“The very ability to get erection, get moist in the vagina and have an orgasm is something that all human beings are born with.” [9 p. 4]

RFSU’s publication Children’s sexuality — a guide focuses on children from infancy until the onset of puberty. The text follows WHO standards and is intended to provide support to parents, preschool staff and teachers. [9 p. 1]

In some countries, such as Romania, Poland and Hungary, resistance to the new standard of sex education is growing. [5 p. 68] According to the EU, opposition is often based on two objections:  that sexualisation destroys children’s innocence and can lead them to commit sexual acts that they later regret, and secondly that Sex education suitable for young children, if required, is the responsibility of the parents, not the school. [5 p. 47] To respond to the criticism, the WHO has issued a Q&A:

Question: What are your thoughts when you say that sex education should begin from birth?

Answer: The WHO has decided this because sexuality includes more than just the sexual act. [10]

Question: According to some critics, the standards encourage 1 to 4-year-old children to masturbate and to play doctors and 6-year-old children to explore same-sex relationships. Is that correct?

Answer: That’s correct. Otherwise, educators may behave inappropriately and harm the children. [10]

Question: Does WHO sex education damage or morally corrupt children and young people?

Answer: No, quite the opposite. [10]

In Sweden, Finland, the Netherlands, Belgium and Estonia, the resistance of the population is estimated to be small. [8 p. 155] Concern that resistance will grow to be large even in Sweden is, in our opinion, a not too far-fetched explanation for the curriculum’s unclear and misleading language. But now it seems rather that Swedish teachers’ limited interest in sexualisation is seen as a problem. [8 p. 155] The Ministry of Education therefore saw to it that sex education became compulsory in all teacher training programmes, including that for preschool teachers in 2021. [11]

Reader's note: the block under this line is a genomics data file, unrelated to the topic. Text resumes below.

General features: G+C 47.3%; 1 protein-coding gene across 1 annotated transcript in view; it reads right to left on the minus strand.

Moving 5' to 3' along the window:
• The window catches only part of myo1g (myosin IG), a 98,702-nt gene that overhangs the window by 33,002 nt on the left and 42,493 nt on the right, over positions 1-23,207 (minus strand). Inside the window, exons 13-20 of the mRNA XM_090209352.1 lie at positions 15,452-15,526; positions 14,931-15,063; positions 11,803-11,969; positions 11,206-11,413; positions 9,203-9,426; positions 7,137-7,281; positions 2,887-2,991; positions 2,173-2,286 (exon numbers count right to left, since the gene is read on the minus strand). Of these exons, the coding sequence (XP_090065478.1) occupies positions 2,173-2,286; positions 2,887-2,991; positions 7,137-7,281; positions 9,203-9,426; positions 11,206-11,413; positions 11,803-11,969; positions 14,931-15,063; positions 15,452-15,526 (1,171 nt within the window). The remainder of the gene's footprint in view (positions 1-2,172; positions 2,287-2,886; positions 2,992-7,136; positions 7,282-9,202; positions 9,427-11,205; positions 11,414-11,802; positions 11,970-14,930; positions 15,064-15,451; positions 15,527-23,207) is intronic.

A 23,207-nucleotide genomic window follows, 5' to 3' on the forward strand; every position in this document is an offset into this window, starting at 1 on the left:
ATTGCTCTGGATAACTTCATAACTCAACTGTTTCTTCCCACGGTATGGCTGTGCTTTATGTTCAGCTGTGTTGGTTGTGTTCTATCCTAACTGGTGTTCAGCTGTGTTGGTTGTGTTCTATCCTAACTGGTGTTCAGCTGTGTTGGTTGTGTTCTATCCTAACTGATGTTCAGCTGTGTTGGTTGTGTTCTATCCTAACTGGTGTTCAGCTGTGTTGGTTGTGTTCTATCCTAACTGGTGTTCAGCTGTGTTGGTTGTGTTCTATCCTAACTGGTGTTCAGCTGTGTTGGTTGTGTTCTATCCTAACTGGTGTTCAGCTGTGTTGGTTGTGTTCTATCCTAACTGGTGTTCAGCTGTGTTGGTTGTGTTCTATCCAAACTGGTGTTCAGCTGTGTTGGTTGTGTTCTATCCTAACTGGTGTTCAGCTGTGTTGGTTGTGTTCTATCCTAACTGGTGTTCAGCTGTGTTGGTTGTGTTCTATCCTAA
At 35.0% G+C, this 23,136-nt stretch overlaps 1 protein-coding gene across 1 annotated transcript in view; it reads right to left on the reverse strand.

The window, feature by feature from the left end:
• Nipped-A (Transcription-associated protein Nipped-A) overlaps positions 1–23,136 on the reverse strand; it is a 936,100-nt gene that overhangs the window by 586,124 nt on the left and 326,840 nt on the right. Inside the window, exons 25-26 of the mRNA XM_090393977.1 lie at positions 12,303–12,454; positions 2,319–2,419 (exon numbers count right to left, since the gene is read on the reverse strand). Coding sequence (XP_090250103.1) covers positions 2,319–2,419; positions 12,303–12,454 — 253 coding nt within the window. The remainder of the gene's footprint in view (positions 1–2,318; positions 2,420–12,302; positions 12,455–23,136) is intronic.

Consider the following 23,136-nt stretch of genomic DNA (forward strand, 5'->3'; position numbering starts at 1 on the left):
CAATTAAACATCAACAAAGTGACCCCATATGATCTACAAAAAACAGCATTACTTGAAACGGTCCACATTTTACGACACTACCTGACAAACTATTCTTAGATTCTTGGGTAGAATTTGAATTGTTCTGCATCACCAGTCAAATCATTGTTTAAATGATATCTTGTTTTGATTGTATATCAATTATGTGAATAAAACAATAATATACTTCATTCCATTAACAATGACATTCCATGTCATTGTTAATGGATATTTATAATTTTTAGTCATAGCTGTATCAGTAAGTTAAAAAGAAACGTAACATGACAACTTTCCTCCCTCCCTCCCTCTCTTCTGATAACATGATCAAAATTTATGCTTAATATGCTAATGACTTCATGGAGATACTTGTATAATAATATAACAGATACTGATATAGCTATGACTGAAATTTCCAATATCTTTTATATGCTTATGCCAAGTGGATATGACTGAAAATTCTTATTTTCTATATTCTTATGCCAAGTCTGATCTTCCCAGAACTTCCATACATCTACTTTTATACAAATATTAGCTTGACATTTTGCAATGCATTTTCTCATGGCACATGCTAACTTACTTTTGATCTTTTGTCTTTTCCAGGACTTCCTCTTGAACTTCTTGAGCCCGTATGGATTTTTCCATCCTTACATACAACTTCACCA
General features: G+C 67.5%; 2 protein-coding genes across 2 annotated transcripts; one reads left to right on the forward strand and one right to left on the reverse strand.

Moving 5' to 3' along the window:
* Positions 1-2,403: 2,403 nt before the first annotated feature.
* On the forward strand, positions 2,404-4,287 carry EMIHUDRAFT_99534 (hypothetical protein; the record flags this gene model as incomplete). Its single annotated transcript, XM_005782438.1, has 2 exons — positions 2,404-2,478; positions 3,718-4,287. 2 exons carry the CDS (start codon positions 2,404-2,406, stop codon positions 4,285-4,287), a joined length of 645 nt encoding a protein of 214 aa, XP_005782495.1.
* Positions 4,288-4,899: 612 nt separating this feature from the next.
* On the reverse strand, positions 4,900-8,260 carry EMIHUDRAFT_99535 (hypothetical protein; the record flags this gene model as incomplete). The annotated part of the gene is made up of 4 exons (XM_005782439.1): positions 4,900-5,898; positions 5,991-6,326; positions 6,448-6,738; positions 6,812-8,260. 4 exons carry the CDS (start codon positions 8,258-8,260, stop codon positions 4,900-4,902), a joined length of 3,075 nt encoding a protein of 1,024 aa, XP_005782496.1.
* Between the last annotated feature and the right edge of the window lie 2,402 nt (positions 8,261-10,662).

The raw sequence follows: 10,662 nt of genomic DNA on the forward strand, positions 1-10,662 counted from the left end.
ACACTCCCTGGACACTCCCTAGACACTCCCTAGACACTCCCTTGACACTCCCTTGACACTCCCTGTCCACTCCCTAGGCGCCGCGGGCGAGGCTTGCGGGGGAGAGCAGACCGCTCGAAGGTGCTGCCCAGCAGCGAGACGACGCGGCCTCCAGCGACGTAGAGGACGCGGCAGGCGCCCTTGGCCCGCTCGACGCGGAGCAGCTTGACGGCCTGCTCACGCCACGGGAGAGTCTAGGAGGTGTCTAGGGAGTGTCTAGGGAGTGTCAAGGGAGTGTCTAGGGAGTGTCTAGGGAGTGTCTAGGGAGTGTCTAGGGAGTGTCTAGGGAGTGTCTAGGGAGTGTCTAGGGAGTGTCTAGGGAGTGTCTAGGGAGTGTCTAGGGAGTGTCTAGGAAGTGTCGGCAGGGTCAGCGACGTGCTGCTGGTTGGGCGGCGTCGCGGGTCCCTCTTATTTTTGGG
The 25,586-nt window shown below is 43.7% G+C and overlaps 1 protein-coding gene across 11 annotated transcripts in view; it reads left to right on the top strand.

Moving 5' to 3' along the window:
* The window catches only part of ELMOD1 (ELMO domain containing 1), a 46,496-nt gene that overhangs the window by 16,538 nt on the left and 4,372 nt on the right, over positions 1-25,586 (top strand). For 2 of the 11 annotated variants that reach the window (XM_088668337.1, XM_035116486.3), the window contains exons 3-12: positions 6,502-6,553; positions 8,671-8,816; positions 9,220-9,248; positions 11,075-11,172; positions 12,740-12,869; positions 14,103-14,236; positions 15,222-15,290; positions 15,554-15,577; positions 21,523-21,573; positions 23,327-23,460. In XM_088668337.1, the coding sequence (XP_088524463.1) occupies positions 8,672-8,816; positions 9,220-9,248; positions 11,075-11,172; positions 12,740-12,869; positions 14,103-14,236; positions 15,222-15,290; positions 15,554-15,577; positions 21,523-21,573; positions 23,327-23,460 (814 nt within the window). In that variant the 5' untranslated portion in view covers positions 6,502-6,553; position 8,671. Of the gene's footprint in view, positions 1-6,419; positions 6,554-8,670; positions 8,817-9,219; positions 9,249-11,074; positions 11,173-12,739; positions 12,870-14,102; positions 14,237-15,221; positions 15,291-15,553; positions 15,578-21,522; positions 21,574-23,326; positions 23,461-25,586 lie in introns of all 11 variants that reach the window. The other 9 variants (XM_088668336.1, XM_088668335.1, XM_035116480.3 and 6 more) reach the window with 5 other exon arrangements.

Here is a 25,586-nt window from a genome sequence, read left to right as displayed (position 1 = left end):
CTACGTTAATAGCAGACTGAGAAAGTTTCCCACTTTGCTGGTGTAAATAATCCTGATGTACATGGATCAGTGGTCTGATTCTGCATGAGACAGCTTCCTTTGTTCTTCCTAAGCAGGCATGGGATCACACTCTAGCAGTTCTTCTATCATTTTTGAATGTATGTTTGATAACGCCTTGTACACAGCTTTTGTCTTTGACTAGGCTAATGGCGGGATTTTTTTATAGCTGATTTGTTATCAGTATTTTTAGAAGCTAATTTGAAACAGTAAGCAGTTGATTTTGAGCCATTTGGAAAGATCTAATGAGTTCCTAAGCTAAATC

Teachers and school administrators are fantastic; They love their subjects and the children and want nothing more than to help them learn and develop. Many of them are parents themselves and are aware that sexualisation harms children. But unfortunately, there are also school staff who have a radical sexual and social agenda. We believe they do not understand that they are harming and confusing children with the new style of sex education. If we allow them to adopt the new standard of sex education unchallenged, we are failing the children.

We encourage you as an educator to inform yourself and your colleagues about the EU’s, WHO’s and the Swedish Agency for Education’s agenda. Get organised, discuss the problems of the curriculum (as well as the in-service training courses for teachers and the resource materials provided for teachers) with the staff and with the head, who has overall responsibility for teaching. Think about how you can inform parents. Well-informed teachers and parents who act together in a reasonable way can become the resistance needed to put an end to the new sex education. Seek allies among school staff, the media and government agencies.